Star Fields
Solar System
Near Earth
Leonids Meteors 2001

The Leonids Meteors appear when the Earth plows through debris left behind by comet Temple-Tuttle. When the particles, which range from the size of sand to the size of gravel, hit the upper atmosphere, they heat up the gases there, causing Nitrogen to glow green and Oxygen to glow pink. The 2001 shower was the richest in years, with bright meteors flashing every few seconds. The Big Dipper is upside-down in the upper right.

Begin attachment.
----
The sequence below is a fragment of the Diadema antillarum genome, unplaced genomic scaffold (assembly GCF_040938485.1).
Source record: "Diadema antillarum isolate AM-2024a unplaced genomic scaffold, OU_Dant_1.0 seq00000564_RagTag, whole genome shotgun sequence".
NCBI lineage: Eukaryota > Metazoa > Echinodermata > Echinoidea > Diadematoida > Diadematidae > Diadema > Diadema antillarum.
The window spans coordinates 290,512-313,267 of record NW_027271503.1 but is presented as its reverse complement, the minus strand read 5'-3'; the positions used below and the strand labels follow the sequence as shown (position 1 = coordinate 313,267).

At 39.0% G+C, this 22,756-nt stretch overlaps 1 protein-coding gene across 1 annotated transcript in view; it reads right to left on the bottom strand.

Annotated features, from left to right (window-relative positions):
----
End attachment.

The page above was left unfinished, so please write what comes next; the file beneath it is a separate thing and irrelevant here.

Nikon 24mm lens at f2.8. Composite of 12 exposures on Fuji Provia 400 taken between 4:50 and 5:20 am EST on November 18, 2001. The background image was a 45 second exposure with the camera on a tripod. Photographed from northern New Jersey. 2001

Nebulae| Galaxies| Clusters| Star Fields| Comets| Solar System| Near Earth| Chile| Tools

Astrophotography BooksAstronomy Books